Founded in May 2000 by Russon Wooldridge, a professor in the Department of French Studies, University of Toronto, Canada, the NEF (Net des études françaises / Net of French Studies) is a French-speaking network of scholars and librarians who develop free publishing structures on the internet: critical tools and reflections on various aspects of French studies; repository of texts and textual databases; study and critical analysis of the web as a medium. Some articles, courses and studies are also available in English.Marie Lebert is a member of the NEF, and an independent researcher, writer and editor. She is keenly interested in how new technology has changed publishing, other media and languages. She campaigns for free dissemination of knowledge, as far as possible, and for participating in new publishing structures that fully use the potential of the internet. She is a volunteer for a number of projects, including this article.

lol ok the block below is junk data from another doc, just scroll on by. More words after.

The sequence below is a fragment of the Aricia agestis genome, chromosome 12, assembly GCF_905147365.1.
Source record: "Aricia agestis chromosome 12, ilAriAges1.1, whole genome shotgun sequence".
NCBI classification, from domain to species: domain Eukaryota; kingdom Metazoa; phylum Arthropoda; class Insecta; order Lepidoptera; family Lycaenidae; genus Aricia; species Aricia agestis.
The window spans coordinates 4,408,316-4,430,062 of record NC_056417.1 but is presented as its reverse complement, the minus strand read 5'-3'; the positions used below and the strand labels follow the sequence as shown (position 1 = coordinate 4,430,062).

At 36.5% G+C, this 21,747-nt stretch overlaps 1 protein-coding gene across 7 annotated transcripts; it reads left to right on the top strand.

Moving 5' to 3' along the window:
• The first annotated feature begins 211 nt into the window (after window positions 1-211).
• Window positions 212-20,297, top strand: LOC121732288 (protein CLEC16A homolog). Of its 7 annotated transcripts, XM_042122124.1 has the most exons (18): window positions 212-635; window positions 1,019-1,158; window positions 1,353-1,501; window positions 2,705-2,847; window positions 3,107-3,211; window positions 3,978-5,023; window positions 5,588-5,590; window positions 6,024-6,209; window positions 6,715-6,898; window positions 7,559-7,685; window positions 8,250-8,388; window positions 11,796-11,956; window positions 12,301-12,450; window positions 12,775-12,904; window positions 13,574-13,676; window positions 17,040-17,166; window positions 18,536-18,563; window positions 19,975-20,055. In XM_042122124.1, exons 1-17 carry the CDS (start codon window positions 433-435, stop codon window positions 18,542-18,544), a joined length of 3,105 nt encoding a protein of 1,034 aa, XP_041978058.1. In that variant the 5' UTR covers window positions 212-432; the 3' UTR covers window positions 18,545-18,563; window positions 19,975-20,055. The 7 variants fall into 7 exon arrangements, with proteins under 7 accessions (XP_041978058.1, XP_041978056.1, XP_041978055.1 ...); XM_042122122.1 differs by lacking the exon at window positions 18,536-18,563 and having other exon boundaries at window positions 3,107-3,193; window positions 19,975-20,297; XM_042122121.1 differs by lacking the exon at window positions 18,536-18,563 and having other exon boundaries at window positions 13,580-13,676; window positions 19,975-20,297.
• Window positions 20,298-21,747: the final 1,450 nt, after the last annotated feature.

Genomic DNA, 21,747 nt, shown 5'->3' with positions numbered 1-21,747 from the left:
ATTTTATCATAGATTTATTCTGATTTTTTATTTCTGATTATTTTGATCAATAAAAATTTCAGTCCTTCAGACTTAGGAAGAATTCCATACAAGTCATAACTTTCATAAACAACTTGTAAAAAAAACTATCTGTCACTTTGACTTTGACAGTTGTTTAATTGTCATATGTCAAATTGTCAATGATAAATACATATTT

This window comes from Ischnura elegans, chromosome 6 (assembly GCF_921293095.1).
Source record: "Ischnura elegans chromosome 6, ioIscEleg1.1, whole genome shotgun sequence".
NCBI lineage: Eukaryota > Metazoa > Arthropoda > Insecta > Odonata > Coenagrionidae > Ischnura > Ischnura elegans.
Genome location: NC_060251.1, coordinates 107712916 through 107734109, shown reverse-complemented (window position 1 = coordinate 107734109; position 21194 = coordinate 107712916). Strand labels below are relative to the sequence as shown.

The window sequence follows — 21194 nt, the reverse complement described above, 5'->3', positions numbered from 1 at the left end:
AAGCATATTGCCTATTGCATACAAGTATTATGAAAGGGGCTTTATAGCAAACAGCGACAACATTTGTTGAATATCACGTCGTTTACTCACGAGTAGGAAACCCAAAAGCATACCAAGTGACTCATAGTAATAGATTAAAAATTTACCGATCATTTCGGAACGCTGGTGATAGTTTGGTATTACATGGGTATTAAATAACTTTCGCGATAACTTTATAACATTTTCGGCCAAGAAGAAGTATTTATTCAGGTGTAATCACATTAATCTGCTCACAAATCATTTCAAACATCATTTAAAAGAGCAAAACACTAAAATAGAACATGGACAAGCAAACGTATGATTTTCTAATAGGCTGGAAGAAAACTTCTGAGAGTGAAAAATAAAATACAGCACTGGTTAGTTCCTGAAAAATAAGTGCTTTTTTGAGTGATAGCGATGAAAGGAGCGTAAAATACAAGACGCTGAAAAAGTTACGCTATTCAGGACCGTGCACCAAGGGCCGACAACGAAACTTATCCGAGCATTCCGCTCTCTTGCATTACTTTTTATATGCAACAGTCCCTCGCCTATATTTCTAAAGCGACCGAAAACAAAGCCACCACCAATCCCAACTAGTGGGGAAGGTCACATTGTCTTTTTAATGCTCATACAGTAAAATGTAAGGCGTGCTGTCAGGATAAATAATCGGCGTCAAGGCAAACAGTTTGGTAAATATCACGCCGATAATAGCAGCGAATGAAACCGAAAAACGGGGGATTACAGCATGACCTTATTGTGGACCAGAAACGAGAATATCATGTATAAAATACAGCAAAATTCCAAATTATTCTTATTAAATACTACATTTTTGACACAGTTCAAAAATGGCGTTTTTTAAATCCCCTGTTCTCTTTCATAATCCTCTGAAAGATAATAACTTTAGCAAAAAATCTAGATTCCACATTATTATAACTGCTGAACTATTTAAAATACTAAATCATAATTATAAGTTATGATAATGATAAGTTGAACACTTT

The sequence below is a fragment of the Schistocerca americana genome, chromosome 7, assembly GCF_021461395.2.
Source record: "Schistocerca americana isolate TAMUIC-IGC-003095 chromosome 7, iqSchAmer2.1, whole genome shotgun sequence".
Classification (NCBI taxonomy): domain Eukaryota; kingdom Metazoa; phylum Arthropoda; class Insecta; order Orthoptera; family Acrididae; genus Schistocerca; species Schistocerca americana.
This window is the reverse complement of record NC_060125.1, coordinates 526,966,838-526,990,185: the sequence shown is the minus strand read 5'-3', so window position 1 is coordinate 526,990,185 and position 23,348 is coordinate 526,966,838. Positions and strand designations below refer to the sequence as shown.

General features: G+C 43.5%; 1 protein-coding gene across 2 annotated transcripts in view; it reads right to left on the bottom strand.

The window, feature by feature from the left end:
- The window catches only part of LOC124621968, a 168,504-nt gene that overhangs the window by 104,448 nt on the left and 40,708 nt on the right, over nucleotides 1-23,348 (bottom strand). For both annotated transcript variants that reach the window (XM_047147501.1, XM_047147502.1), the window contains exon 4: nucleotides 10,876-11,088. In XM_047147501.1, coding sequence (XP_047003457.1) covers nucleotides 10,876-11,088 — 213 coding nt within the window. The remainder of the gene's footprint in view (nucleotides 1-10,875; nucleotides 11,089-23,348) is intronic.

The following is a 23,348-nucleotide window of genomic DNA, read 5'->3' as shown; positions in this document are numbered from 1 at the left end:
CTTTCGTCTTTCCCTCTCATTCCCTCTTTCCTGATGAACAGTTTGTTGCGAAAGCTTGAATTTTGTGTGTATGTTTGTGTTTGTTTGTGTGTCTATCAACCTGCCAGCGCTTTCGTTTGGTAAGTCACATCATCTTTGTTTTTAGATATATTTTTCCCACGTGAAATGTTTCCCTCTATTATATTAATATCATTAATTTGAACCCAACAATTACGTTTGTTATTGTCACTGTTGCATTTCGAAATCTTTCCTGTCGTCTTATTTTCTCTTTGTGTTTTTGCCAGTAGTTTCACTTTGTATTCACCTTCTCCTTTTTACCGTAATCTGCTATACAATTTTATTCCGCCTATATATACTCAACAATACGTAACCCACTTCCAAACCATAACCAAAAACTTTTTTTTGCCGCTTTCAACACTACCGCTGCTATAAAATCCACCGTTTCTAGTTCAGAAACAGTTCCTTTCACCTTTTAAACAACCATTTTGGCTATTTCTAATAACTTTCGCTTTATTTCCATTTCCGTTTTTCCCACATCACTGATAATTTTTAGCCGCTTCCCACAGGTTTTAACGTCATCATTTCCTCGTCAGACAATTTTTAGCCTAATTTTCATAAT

Dossiers du NEF: Home Page
NEF: Home Page

© 2005, 2006 Marie Lebert for the French version and the English version. With the help of Russon Wooldridge, who edited the English version. All Rights Reserved.Marie Lebert has kindly given her permission for this document to be used in full on PG-New.org.